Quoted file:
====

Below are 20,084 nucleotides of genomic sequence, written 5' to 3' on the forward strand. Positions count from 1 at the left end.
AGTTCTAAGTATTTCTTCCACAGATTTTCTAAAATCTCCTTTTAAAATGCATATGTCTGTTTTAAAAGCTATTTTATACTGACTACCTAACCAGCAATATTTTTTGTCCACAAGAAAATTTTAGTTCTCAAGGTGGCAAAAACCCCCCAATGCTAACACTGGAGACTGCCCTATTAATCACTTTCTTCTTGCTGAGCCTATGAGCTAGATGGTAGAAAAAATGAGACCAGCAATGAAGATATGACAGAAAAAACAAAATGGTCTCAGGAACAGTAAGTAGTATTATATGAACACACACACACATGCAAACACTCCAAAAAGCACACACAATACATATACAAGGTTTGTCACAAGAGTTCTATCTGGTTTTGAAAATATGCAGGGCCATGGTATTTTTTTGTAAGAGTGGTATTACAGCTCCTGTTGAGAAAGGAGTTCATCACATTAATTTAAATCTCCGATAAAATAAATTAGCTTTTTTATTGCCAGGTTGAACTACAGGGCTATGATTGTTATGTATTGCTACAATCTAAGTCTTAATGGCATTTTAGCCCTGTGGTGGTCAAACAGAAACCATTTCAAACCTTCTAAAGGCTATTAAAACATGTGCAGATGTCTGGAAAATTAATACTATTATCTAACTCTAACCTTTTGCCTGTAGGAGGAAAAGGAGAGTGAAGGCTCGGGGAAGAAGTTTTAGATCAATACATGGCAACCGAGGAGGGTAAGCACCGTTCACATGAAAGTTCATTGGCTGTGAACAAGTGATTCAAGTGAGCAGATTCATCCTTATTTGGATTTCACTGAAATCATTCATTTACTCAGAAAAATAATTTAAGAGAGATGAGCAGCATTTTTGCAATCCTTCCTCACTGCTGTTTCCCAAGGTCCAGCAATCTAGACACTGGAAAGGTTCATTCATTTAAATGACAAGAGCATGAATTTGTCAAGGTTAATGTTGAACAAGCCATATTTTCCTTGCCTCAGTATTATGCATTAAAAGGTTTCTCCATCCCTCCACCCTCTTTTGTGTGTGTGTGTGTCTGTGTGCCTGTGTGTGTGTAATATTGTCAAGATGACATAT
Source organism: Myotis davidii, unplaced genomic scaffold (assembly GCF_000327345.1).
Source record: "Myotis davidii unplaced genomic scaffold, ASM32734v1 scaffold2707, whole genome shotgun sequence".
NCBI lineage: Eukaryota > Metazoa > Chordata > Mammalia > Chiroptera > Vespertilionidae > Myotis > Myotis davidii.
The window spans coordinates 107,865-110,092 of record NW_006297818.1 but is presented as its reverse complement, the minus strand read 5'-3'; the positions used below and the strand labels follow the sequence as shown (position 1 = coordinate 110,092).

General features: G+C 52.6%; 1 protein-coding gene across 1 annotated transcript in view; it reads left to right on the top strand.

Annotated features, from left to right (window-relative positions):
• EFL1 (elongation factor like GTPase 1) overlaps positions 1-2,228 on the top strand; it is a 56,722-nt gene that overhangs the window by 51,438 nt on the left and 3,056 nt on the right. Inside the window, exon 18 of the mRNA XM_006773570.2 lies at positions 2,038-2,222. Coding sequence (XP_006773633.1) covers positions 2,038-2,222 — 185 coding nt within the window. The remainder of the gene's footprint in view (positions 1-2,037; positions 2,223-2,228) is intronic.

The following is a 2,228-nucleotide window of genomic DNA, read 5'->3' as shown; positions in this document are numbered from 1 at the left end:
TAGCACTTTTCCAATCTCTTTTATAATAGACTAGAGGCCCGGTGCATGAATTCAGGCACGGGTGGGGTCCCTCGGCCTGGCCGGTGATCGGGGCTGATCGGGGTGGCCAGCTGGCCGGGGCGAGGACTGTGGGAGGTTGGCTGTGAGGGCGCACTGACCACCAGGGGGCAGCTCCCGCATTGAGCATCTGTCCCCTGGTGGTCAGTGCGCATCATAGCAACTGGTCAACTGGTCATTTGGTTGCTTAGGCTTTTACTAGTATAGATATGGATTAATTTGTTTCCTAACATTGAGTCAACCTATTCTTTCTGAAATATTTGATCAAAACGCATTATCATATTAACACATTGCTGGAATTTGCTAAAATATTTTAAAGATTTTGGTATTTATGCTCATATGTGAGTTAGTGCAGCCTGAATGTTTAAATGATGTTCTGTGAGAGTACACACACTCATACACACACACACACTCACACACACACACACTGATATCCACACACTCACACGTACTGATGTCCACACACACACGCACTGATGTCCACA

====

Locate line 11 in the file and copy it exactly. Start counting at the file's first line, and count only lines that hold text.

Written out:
TAGCACTTTTCCAATCTCTTTTATAATAGACTAGAGGCCCGGTGCATGAATTCAGGCACGGGTGGGGTCCCTCGGCCTGGCCGGTGATCGGGGCTGATCGGGGTGGCCAGCTGGCCGGGGCGAGGACTGTGGGAGGTTGGCTGTGAGGGCGCACTGACCACCAGGGGGCAGCTCCCGCATTGAGCATCTGTCCCCTGGTGGTCAGTGCGCATCATAGCAACTGGTCAACTGGTCATTTGGTTGCTTAGGCTTTTACTAGTATAGATATGGATTAATTTGTTTCCTAACATTGAGTCAACCTATTCTTTCTGAAATATTTGATCAAAACGCATTATCATATTAACACATTGCTGGAATTTGCTAAAATATTTTAAAGATTTTGGTATTTATGCTCATATGTGAGTTAGTGCAGCCTGAATGTTTAAATGATGTTCTGTGAGAGTACACACACTCATACACACACACACACTCACACACACACACACTGATATCCACACACTCACACGTACTGATGTCCACACACACACGCACTGATGTCCACA